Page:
• Who will decide who owns the data when the same data exists in multiple databases? In order to get the outcomes we want, there needs to be one single source. If the same data exists in multiple databases, someone needs to be its sole owner.

In sum, we’ve provided questions within 5 question types. However, to be effective, we BAs need to learn as much as we can about the digital world—about the world of digital transformation and what it means for the organization. We need to immerse ourselves in research and journal articles and think of how to make sense of it for our organizations. We need to think of digital projects from both the data scientist and business perspectives. And we can do that. After all, we’re BAs and that’s what we do best.

[i] Your Data Won’t Speak Unless You Ask It The Right Data Analysis Questions, By Sandra Durcevic in Data Analysis, Jan 8th 2019,

Secrets of the Cat Herder – Part I

How to be in control of the Development Team that your project depends upon

“Control your own destiny or someone else will.”
– Jack Welch

If you’ve spent any time as a Product Manager, Business Analyst or Product Owner, I’m certain that you have experienced frustration dealing with an Engineering team. I am here from “the other side” to help. I have spent the majority of my career on the technical side of software development, but also a significant portion in “business” roles such as Product Management. The purpose of this article is to let you in on the secrets I have learned from being on both sides; these secrets will help you assert control over your projects.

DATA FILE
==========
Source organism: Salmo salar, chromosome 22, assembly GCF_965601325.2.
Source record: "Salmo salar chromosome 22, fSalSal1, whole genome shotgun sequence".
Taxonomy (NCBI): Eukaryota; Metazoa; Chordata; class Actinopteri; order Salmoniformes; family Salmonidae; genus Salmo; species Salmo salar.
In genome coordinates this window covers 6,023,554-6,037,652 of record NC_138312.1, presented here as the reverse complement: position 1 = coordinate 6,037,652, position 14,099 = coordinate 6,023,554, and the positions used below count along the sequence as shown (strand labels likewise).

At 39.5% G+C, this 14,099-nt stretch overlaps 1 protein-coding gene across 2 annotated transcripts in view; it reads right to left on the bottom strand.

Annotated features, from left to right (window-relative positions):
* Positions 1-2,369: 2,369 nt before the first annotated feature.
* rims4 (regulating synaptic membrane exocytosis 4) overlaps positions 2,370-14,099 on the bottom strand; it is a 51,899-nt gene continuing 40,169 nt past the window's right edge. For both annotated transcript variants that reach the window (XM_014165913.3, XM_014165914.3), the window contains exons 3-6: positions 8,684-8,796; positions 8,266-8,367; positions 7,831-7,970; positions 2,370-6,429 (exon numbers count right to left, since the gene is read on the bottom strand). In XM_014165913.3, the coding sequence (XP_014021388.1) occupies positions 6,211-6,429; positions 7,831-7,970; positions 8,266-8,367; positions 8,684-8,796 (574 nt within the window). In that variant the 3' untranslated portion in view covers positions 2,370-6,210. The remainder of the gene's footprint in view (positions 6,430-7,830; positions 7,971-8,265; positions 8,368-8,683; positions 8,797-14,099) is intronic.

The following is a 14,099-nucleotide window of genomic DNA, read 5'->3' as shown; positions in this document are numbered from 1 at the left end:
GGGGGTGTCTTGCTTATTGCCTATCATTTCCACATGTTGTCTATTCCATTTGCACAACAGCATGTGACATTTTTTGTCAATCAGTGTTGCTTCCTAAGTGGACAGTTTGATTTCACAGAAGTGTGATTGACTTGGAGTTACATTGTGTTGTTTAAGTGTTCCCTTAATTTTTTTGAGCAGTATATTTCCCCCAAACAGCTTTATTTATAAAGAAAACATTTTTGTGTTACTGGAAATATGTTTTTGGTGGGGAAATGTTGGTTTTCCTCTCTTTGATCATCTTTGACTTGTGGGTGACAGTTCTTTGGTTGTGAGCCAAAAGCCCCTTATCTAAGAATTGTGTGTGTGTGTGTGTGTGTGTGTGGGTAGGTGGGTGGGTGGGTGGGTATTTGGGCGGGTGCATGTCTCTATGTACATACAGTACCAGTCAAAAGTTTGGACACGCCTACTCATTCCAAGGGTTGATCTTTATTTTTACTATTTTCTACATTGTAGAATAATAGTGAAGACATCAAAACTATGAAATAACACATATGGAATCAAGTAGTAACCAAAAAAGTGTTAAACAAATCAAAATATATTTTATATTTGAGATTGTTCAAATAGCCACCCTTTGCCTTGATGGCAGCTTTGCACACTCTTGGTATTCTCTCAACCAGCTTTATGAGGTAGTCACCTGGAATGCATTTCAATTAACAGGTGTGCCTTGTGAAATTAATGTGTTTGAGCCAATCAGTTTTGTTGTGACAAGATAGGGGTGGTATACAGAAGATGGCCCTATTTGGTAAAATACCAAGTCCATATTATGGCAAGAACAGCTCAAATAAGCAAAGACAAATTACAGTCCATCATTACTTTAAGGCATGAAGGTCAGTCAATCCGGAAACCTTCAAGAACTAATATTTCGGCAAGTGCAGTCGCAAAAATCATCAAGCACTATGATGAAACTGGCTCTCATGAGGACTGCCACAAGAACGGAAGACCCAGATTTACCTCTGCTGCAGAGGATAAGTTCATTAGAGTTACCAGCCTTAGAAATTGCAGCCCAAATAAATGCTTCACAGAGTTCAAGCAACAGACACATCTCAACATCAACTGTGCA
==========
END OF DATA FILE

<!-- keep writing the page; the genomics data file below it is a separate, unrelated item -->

First, I should say that we1 don’t really mean to be frustrating – as a rule, we are trying to the best of our abilities to achieve what we believe to be the objective of our department. The problem is that we often have a different objective than you do. What is the Engineering team’s objective? Like the blind men and the elephant, you will almost certainly get different views on the topic from each Engineer.

As a business person, you might surmise that it is something like “spend a lot of time using cool new technologies to create a small amount of business functionality while staying gleefully unaware of business pressures”. Trust me, that’s not what any of us would write down.

Here’s the good news: the actual objective of Engineering is the exact same as what I assume yours to be: to efficiently (i.e., rapidly and cost-effectively) deliver valuable business functionality for Customers. How can I be so certain?

The essence of my analysis is based on the fact that the Engineering team must share the same objective as the overall company, which for most for-profit companies is to maximize profitability (although if the company is publicly-traded, it is more accurate to say “increase shareholder value”). To skip a few steps in the reasoning and cut to the chase, this is normally done by maximizing the valuable functionality delivered to the Customer; to restate for effect:

The primary purpose of Engineering is to efficiently create valuable functionality for Customers2.

Although they both might assume otherwise, you can see that the business people and the technical people share the same objective. So what’s the problem?3 The chief problem is that the Engineering team doesn’t know this yet.